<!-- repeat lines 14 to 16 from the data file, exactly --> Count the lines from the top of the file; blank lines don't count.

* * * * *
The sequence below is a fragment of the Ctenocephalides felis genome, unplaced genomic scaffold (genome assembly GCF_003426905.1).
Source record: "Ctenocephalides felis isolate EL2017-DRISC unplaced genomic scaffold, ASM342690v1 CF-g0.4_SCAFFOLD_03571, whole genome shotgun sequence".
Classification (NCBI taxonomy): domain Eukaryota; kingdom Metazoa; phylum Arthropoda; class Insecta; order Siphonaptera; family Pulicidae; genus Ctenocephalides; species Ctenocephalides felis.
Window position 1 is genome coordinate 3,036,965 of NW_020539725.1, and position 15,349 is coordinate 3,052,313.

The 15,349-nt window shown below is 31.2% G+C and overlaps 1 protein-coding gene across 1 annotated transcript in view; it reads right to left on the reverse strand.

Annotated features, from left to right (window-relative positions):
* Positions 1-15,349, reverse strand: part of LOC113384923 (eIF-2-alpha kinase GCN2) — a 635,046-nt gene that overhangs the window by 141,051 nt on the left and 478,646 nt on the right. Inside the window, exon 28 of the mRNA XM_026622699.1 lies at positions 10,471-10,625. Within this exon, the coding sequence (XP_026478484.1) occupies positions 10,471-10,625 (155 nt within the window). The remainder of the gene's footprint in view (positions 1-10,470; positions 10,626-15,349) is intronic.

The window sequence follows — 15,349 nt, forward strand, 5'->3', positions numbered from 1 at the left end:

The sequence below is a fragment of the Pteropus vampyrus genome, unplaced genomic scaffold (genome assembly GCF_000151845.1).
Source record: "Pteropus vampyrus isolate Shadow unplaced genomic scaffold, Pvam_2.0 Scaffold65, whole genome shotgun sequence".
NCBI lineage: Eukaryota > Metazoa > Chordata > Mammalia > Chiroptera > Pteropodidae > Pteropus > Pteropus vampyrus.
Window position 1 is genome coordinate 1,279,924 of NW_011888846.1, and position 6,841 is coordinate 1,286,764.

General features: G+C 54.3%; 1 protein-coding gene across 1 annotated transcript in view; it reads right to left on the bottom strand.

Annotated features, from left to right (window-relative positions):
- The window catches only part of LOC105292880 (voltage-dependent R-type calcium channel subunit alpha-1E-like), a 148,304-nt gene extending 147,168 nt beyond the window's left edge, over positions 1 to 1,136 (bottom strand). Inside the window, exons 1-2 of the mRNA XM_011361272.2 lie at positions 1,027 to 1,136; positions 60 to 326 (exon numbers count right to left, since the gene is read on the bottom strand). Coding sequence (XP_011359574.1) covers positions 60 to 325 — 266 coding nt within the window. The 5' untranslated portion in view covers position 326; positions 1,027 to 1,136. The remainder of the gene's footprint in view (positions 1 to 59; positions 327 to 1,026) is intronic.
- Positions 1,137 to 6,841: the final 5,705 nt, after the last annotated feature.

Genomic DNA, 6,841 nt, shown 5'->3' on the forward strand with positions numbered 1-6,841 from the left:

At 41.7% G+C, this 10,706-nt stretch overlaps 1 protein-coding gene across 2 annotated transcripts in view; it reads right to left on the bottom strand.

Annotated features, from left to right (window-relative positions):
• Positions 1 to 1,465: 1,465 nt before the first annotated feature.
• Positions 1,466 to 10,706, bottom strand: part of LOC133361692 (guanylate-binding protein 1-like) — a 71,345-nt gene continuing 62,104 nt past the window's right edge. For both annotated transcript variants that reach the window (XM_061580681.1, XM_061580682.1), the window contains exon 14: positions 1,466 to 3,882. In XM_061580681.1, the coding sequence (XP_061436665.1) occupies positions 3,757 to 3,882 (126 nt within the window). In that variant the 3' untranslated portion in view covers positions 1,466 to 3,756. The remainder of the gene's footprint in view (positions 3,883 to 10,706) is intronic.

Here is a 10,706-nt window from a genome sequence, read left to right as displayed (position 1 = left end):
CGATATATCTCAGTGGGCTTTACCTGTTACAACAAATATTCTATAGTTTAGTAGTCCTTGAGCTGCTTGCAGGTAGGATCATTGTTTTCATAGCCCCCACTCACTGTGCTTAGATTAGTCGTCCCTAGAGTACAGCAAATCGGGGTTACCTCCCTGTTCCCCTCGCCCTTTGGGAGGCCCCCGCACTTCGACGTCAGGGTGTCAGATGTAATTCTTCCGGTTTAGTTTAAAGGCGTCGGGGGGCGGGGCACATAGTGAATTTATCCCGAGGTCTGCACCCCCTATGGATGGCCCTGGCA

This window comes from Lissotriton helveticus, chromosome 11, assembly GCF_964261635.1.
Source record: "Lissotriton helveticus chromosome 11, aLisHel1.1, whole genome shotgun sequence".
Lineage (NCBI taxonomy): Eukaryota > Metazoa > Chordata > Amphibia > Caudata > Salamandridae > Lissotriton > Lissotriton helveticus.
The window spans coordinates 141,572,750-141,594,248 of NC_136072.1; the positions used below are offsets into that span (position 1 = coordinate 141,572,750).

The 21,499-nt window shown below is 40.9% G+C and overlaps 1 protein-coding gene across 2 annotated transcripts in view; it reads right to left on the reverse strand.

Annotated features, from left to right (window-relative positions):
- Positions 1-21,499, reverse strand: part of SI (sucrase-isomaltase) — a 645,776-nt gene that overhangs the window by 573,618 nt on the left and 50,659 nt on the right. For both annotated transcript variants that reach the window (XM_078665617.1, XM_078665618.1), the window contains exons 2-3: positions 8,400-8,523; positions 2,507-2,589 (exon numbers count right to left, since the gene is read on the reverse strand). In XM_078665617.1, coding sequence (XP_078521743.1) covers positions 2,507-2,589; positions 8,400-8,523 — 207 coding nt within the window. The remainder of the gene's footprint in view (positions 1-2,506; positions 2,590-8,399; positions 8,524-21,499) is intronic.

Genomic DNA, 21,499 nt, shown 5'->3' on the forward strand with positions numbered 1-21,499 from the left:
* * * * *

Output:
Annotated features, from left to right (window-relative positions):
- The window catches only part of LOC105292880 (voltage-dependent R-type calcium channel subunit alpha-1E-like), a 148,304-nt gene extending 147,168 nt beyond the window's left edge, over positions 1 to 1,136 (bottom strand). Inside the window, exons 1-2 of the mRNA XM_011361272.2 lie at positions 1,027 to 1,136; positions 60 to 326 (exon numbers count right to left, since the gene is read on the bottom strand). Coding sequence (XP_011359574.1) covers positions 60 to 325 — 266 coding nt within the window. The 5' untranslated portion in view covers position 326; positions 1,027 to 1,136. The remainder of the gene's footprint in view (positions 1 to 59; positions 327 to 1,026) is intronic.
- Positions 1,137 to 6,841: the final 5,705 nt, after the last annotated feature.